Wikipedia: Human-Powered Search

Has anyone else noticed this? 

Often the best way to find a web page on specific topic is to use the external links in Wikipedia. 

In the past year or two, I've noticed that Wikipedia very often ranked first in a Google search. So why bother even googling? I got in the habit of simply going to Wikipedia first. There sits a decent introduction for my query. If that was all it offered I might not keeping going there first. But again and again, the real meat in the Wikipedia was in the footnotes -- outward-bound external links to the original sources, or other major experts.

In essence the gnomes at Wikipedia were hand linking my search topic to the best web pages on that subject.  Now rather than page through Google results looking for the reliable expert, I go straight to Wikipedia - not for the boiled down summary -- but to immediately exit to the prime sources. I use the Wiki article as a portal to frame, access, and point to the real stuff. Half of the value of a Wikipedia article is now the selective choice of external links. 

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I realized that the external links in Wikipedia achieve what the original Yahoo directory attempted, but could not keep up with. And it does what Mahalo and Squidoo are trying to do now:  Have humans pick the best pages on a subject. 

I wondered how Mahalo and Squidoo would fare when compared to Wikipedia external links so I decide to race them. Mahalo's mandate is to hand pick results for the  20,000 most common search terms and deliver them up when someone queries the term. Like Wikipedia, real humans evaluate the end pages and curate the external links. Squidoo is likewise hand-rolled. Rather than aiming for the most popular search topics, it is following the passions of enthusiasts (like Wikipedia) and completing "lenses" for subjects that its users care about.

I checked Google Trends to get a set of popular random search terms.  I took the top ten search terms on Google yesterday and followed them in Wikipedia, Mahalo, and Sqiudoo. In each case I counted up the number of outbound links for each result page.  I did not make an attempt to qualify each end link. In many cases the links from the 3 different portals would end up at the same final page. In many other cases, the final sites would not overlap. I simply counted how many links to prime sources were displayed.

The results:

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A couple of things to note. Out of the ten most popular terms yesterday, I could only safely guess  two of them: Steven Colbert and staph infection. The other eight were mysteries to me.  Turns out that Jessica McClure and Baby Jessica were the same: the now grown girl who had fallen down a well and been rescued decades ago. Staph infection, superbug and mrsa were also nearly equivalent terms for methicillin resistant staphylococcus aureus, a mean staph superbug. E.g. daily was an actress, quadski is a sports machine, and avis ware, as far as I could tell, is a young female bodybuilder. The most popular term of the day did not even yield any meaningful results in Google itself.  I still have no idea of what it is.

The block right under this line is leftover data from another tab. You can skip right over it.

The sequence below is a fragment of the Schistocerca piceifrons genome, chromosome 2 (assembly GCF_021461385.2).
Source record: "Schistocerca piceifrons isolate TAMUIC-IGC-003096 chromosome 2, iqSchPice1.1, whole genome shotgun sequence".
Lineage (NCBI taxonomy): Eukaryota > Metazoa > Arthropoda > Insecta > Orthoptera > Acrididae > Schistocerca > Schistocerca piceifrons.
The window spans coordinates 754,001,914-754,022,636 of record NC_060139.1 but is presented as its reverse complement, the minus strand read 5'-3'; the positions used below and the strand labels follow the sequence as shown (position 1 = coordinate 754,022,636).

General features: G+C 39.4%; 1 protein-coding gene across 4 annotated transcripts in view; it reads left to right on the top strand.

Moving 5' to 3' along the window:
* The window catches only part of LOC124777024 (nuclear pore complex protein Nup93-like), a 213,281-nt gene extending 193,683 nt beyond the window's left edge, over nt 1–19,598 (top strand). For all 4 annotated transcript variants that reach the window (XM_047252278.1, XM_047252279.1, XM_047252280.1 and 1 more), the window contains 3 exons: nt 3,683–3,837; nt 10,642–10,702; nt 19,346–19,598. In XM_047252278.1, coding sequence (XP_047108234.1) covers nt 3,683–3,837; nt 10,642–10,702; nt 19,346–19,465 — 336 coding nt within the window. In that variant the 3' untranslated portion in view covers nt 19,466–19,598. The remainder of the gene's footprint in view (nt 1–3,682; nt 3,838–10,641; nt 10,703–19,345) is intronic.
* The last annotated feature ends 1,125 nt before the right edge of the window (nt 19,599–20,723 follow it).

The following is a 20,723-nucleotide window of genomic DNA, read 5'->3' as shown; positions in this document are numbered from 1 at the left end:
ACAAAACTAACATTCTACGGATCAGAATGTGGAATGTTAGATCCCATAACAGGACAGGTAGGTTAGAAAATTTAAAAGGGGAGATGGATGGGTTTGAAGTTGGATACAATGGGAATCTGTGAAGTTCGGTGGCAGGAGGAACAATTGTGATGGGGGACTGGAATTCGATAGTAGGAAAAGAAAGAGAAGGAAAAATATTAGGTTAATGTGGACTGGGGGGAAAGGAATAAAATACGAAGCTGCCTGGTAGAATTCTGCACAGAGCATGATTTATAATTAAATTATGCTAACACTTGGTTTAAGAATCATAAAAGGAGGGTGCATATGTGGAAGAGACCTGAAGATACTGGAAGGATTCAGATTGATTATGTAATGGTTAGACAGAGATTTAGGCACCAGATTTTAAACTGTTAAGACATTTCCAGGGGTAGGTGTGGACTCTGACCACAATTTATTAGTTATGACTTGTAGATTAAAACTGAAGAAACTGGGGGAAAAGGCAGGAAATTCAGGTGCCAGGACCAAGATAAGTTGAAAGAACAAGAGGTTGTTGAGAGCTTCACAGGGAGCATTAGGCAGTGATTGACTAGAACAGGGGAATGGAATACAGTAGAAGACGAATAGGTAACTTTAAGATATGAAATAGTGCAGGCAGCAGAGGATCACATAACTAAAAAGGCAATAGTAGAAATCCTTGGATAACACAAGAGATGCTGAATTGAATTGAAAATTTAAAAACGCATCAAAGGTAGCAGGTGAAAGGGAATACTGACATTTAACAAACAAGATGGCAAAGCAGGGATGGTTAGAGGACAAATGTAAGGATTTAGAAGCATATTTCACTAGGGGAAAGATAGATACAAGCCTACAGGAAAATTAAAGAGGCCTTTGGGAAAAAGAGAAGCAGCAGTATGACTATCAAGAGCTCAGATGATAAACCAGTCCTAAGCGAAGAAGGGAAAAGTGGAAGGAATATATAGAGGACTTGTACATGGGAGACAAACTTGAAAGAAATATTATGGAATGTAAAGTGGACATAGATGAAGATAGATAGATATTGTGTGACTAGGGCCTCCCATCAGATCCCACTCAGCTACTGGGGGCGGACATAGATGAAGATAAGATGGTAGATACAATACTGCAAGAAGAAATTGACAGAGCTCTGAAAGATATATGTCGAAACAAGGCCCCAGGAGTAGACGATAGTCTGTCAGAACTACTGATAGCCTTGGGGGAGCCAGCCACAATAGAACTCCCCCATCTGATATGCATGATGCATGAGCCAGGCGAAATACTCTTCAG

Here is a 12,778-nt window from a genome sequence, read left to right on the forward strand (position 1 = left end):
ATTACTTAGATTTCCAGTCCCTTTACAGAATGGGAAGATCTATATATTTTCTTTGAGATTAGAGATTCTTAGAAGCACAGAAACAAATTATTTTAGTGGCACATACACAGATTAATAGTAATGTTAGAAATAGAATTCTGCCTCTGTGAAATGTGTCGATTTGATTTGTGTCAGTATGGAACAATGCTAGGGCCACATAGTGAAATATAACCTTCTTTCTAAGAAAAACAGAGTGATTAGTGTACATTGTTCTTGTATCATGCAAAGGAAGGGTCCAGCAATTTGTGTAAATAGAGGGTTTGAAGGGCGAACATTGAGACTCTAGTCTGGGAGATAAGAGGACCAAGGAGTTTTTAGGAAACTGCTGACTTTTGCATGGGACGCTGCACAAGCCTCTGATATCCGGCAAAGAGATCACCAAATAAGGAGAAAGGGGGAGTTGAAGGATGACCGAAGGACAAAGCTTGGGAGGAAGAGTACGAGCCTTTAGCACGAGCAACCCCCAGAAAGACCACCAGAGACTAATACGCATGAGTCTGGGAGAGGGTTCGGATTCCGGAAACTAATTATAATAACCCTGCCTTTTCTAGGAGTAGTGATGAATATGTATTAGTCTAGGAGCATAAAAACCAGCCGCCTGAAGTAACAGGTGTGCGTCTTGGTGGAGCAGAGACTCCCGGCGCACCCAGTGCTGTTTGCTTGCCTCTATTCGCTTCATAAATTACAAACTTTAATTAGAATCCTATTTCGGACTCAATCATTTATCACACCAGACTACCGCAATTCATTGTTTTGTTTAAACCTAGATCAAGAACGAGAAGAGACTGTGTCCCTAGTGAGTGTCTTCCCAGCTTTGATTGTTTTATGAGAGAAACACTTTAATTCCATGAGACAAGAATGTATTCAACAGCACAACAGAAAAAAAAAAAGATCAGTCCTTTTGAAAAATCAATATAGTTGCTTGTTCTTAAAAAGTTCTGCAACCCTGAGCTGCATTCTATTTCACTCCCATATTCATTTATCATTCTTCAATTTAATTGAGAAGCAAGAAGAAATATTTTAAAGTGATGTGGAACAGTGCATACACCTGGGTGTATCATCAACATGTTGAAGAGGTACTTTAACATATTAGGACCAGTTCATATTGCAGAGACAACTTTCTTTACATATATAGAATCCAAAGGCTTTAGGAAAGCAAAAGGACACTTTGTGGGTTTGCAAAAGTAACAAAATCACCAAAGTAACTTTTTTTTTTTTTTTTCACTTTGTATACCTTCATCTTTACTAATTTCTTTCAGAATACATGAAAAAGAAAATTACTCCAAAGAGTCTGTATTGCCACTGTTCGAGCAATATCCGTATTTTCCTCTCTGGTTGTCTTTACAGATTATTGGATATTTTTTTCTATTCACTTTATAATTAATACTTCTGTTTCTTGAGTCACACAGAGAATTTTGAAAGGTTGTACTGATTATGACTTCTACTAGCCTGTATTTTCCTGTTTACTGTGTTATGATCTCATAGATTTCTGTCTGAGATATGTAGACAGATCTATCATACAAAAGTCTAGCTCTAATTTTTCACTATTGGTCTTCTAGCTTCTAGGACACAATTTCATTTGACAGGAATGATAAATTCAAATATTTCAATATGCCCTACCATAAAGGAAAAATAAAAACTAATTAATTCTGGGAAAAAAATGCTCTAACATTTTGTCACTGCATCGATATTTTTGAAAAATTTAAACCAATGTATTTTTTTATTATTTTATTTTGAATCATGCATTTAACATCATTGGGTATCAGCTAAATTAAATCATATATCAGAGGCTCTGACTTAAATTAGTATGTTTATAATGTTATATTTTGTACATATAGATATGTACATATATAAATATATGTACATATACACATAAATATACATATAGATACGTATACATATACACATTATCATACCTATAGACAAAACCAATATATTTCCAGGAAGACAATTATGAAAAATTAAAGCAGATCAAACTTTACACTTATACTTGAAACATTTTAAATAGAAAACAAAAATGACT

One more thing. This ain't science. A sample of ten is pathetic. My counting is lame. Don't take this little survey as proof of anything. It was an exercise I did for my own curiosity. The top ten searches on a different day might reveal opposite answers. But I learned something.

The more pop the term was the more results Mahalo displayed. The more obscure a term was the better Wikipedia was in referencing prime sites. Squidoo didn't fare well in this popularity contest, so I went into my Google Search History to resurrect some random actual searches I had done in the previous week: Olympic tickets, rattlesnake bites, and recumbent bicycle. Mahalo had zero useful information, while Squidoo had plenty of very helpful stuff. These more utilitarian queries play into the strengths of Squidoo, which are user recommendations and expert advice.

But on these practical subjects, Wikipedia external links did as well. There might not be as many YouTube links, or book recommendations, but the reference links are solid and useful.

I believe there is huge value in human-augmented search. For many searches this will be the first step. From my experience the best tool for this kind of help is the many external links at the bottom of every Wikipedia article.


 
 

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